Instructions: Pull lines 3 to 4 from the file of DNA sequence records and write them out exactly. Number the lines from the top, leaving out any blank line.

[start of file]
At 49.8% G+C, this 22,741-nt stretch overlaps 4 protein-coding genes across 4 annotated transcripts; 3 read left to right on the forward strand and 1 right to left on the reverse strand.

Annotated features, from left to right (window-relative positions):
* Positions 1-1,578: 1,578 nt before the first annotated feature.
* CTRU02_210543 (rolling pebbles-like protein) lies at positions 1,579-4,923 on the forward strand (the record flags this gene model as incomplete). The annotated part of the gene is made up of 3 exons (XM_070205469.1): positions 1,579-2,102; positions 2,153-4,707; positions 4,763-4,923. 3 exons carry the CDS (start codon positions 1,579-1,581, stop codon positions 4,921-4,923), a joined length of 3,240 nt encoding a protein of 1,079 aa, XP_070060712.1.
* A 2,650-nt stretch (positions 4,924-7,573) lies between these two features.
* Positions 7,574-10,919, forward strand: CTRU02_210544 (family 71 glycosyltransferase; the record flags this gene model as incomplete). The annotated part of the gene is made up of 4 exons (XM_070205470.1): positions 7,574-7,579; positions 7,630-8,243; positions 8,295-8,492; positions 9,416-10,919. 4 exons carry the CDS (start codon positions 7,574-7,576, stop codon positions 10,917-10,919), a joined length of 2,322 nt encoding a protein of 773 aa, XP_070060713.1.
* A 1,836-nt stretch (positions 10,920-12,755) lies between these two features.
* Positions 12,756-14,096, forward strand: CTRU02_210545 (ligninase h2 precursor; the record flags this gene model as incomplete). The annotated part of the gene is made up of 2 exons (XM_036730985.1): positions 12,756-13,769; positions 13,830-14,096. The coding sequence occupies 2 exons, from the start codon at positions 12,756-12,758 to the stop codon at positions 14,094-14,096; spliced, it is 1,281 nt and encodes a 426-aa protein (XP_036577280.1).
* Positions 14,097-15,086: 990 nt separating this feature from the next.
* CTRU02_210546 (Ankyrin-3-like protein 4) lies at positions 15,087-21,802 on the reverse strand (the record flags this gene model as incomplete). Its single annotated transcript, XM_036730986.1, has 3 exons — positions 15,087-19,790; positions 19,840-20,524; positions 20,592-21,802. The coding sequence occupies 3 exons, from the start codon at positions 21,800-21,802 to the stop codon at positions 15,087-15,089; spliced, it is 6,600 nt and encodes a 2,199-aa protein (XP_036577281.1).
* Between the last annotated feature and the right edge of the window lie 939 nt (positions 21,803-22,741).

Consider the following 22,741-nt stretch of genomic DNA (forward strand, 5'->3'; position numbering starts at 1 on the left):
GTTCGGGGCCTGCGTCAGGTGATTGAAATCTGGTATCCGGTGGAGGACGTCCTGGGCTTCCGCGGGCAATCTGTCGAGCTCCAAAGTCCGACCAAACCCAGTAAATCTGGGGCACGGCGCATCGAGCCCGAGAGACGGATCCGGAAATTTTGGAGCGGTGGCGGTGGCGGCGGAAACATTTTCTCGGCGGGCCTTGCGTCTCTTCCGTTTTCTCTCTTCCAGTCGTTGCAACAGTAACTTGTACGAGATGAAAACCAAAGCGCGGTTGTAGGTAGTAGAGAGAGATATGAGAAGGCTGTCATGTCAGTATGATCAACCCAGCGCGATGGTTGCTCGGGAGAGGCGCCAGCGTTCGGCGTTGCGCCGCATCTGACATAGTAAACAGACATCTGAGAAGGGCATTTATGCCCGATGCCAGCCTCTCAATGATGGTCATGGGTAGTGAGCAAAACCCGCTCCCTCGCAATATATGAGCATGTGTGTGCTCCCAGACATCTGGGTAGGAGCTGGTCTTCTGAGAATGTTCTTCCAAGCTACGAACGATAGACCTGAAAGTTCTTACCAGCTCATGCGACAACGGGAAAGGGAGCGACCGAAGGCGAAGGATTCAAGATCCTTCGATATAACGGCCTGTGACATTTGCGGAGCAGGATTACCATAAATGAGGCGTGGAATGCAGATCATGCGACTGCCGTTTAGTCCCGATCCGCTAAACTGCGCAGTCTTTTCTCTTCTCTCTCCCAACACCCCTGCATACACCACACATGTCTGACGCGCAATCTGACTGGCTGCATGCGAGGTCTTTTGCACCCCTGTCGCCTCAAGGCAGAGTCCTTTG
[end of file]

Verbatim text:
* Positions 1-1,578: 1,578 nt before the first annotated feature.
* CTRU02_210543 (rolling pebbles-like protein) lies at positions 1,579-4,923 on the forward strand (the record flags this gene model as incomplete). The annotated part of the gene is made up of 3 exons (XM_070205469.1): positions 1,579-2,102; positions 2,153-4,707; positions 4,763-4,923. 3 exons carry the CDS (start codon positions 1,579-1,581, stop codon positions 4,921-4,923), a joined length of 3,240 nt encoding a protein of 1,079 aa, XP_070060712.1.